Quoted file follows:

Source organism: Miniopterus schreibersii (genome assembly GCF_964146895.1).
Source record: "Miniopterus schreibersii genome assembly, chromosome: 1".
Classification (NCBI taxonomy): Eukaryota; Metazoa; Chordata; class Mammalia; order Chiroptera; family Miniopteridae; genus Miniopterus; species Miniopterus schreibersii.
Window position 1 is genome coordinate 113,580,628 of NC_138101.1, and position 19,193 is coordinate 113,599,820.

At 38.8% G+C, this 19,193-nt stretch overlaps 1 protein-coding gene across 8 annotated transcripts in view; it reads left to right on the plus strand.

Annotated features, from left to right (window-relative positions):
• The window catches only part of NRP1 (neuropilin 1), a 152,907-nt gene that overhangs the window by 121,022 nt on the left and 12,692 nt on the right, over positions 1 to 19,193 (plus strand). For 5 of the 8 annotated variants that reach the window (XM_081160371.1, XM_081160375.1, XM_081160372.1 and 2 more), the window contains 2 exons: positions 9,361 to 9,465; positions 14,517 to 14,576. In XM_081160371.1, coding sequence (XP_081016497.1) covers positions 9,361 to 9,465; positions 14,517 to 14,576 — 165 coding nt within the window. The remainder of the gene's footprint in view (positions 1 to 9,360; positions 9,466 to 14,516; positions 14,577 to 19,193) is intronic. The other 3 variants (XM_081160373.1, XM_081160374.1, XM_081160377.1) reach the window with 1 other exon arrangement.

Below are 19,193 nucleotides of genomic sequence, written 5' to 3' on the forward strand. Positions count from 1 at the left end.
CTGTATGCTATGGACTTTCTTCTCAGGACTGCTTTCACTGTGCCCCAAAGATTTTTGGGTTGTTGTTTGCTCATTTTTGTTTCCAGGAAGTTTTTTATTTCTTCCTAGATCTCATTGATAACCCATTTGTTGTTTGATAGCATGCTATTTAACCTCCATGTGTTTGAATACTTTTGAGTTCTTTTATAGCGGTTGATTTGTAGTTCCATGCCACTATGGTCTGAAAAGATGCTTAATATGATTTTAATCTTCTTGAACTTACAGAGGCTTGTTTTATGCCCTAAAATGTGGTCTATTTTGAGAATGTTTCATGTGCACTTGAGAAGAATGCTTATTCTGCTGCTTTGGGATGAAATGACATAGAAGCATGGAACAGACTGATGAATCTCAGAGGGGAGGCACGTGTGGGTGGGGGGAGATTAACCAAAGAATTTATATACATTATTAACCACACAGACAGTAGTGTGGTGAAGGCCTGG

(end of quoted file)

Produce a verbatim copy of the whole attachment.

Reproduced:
Source organism: Miniopterus schreibersii (genome assembly GCF_964146895.1).
Source record: "Miniopterus schreibersii genome assembly, chromosome: 1".
Classification (NCBI taxonomy): Eukaryota; Metazoa; Chordata; class Mammalia; order Chiroptera; family Miniopteridae; genus Miniopterus; species Miniopterus schreibersii.
Window position 1 is genome coordinate 113,580,628 of NC_138101.1, and position 19,193 is coordinate 113,599,820.

At 38.8% G+C, this 19,193-nt stretch overlaps 1 protein-coding gene across 8 annotated transcripts in view; it reads left to right on the plus strand.

Annotated features, from left to right (window-relative positions):
• The window catches only part of NRP1 (neuropilin 1), a 152,907-nt gene that overhangs the window by 121,022 nt on the left and 12,692 nt on the right, over positions 1 to 19,193 (plus strand). For 5 of the 8 annotated variants that reach the window (XM_081160371.1, XM_081160375.1, XM_081160372.1 and 2 more), the window contains 2 exons: positions 9,361 to 9,465; positions 14,517 to 14,576. In XM_081160371.1, coding sequence (XP_081016497.1) covers positions 9,361 to 9,465; positions 14,517 to 14,576 — 165 coding nt within the window. The remainder of the gene's footprint in view (positions 1 to 9,360; positions 9,466 to 14,516; positions 14,577 to 19,193) is intronic. The other 3 variants (XM_081160373.1, XM_081160374.1, XM_081160377.1) reach the window with 1 other exon arrangement.

Below are 19,193 nucleotides of genomic sequence, written 5' to 3' on the forward strand. Positions count from 1 at the left end.
CTGTATGCTATGGACTTTCTTCTCAGGACTGCTTTCACTGTGCCCCAAAGATTTTTGGGTTGTTGTTTGCTCATTTTTGTTTCCAGGAAGTTTTTTATTTCTTCCTAGATCTCATTGATAACCCATTTGTTGTTTGATAGCATGCTATTTAACCTCCATGTGTTTGAATACTTTTGAGTTCTTTTATAGCGGTTGATTTGTAGTTCCATGCCACTATGGTCTGAAAAGATGCTTAATATGATTTTAATCTTCTTGAACTTACAGAGGCTTGTTTTATGCCCTAAAATGTGGTCTATTTTGAGAATGTTTCATGTGCACTTGAGAAGAATGCTTATTCTGCTGCTTTGGGATGAAATGACATAGAAGCATGGAACAGACTGATGAATCTCAGAGGGGAGGCACGTGTGGGTGGGGGGAGATTAACCAAAGAATTTATATACATTATTAACCACACAGACAGTAGTGTGGTGAAGGCCTGG